Investors may finally be running out of patience with the growing number of companies choosing to stay private rather than enter the public markets.
Companies going public raised $30 billion this year, according to a report from IPO research firm Renaissance Capital—a six-year low. The 169 offerings this year compares with 275 IPOs that raised $85.3 billion in 2014.
Much of the slow activity stems from the relative warmth of the private markets. Investors are putting more money into private companies, so businesses figure there’s not much incentive to go public and be subject to wider scrutiny.
That affects growing tech companies in particular. In 2015, tech companies in the U.S. raised $8.1 billion through IPOs, compared with $20 billion through private investments during just the first half of the year, according to a report released this week by from Ernst & Young.
“There is an abundance of capital available from many sources that’s extending the runway for companies that may have considered an IPO,” said Jackie Kelley, of Ernst & Young. “The good news is that many of these companies are not as mature and they benefit by being able to stay private longer … to mature their businesses.”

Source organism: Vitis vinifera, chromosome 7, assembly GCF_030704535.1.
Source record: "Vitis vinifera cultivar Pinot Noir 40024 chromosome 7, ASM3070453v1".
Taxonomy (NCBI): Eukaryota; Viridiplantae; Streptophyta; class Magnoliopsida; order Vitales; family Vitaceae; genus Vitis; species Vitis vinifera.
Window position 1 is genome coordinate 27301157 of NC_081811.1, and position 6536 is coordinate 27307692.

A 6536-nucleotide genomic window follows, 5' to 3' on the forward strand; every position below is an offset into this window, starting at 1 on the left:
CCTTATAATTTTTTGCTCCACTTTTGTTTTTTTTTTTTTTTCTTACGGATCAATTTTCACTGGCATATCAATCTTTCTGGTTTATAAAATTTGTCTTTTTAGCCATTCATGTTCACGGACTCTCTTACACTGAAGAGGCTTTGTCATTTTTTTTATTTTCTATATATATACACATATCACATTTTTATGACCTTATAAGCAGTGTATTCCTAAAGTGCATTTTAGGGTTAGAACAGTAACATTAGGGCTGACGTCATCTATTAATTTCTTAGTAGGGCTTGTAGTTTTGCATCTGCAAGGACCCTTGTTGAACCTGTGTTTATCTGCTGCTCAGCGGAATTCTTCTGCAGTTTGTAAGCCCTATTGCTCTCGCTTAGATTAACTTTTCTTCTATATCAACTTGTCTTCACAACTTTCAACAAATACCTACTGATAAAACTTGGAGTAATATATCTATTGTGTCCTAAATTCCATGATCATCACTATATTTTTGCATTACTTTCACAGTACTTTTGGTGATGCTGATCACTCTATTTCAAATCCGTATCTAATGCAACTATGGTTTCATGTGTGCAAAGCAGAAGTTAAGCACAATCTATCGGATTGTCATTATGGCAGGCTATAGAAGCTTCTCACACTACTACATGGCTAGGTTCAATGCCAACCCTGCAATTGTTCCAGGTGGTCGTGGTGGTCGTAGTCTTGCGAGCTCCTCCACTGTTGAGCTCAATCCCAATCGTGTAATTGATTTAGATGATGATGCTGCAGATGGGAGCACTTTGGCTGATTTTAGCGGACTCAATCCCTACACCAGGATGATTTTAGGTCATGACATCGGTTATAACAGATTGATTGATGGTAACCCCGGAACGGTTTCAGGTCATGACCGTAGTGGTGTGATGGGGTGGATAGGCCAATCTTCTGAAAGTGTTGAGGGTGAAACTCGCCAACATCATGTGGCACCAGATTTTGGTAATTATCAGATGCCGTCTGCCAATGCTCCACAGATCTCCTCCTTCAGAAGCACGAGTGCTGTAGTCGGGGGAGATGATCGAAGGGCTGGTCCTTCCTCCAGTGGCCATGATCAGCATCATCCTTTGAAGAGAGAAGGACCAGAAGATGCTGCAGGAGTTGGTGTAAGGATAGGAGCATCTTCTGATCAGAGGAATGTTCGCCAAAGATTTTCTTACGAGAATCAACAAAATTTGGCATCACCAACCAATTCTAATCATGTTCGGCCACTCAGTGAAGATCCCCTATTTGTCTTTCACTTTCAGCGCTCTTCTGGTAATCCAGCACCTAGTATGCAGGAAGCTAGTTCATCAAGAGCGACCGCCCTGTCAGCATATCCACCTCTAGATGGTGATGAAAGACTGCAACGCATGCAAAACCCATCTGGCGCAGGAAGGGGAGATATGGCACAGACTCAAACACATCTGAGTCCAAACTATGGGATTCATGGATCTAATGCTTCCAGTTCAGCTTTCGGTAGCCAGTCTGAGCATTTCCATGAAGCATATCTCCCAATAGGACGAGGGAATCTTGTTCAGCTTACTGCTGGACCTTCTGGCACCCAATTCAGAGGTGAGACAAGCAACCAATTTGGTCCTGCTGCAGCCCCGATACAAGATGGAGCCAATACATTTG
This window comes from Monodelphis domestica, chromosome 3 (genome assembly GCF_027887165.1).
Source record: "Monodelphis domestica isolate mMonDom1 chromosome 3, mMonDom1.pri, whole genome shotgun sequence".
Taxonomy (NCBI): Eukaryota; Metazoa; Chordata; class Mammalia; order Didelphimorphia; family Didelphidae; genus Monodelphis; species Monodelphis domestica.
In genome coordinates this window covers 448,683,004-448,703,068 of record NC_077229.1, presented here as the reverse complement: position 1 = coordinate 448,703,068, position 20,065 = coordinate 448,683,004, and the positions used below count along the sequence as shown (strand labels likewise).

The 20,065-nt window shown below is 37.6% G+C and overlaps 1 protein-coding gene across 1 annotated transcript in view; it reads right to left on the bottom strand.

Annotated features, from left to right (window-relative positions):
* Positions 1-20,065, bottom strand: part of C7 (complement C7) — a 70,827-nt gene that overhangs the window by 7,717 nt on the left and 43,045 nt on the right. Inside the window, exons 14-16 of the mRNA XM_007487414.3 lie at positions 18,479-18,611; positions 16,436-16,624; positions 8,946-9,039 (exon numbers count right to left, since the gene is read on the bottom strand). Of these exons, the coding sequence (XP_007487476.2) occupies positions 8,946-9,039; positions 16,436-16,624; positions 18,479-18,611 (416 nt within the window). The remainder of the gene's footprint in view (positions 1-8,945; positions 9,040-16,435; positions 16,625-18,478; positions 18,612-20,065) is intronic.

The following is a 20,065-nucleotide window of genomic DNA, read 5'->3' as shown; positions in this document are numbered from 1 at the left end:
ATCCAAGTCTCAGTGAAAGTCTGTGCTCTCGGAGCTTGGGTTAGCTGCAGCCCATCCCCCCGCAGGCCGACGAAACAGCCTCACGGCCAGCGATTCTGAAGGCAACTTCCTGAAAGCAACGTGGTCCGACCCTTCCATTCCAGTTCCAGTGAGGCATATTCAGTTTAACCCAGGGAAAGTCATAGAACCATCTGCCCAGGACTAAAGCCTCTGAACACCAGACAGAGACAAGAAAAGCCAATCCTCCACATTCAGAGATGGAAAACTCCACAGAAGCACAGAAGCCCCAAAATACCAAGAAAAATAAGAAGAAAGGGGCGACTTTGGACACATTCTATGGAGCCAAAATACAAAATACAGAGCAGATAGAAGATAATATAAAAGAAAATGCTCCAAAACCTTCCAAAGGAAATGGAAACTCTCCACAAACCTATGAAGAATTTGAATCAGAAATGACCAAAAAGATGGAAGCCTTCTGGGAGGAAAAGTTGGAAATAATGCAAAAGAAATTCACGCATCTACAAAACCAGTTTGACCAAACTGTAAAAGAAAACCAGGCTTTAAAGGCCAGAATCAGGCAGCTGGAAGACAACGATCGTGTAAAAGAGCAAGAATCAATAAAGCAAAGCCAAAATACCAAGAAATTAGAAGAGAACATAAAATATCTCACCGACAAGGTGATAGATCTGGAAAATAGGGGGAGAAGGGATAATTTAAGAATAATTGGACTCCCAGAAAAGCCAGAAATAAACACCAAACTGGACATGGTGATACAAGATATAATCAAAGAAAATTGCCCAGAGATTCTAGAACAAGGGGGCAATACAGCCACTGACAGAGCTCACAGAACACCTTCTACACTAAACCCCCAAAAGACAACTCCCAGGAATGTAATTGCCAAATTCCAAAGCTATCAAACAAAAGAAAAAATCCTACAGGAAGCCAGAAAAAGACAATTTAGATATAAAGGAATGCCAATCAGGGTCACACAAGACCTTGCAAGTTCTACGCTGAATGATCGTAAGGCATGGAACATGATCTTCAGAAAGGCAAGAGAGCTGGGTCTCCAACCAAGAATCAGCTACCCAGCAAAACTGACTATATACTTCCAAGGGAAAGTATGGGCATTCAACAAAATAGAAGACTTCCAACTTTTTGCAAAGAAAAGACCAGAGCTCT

This year is slower than last year, but it’s average when you look at the past five years’ IPO activity, she noted.
A report from research firm CB Insights indicates the market may heat up next year, largely a result of investors’ urging companies to take the public plunge.
“Given how bad 2015 was, the reality is it couldn’t get worse,” CB Insights CEO Anand Sanwal said in a statement.
In its annual Tech IPO Pipeline Report, CB Insights listed the companies it believes have the momentum and financial strength to go public in 2016. That pipeline is strong. The 531 U.S. companies it listed have raised a combined $89.03 billion. Many will choose to stay private, but some may be “forced” to go public, the report suggests, because the private markets will decide they have raised enough private money.
“I’m pretty optimistic for the first half of the year,” Kelley said. “There is lots of great activity happening in the consumer-product sector, in technology, and lots and lots of activity across multiple sectors.”
CB Insights does not publish the full list of pipeline companies. It does name hot San Francisco and Silicon Valley companies like software infrastructure company Nutanix, delivery service Postmates, Uber and Airbnb.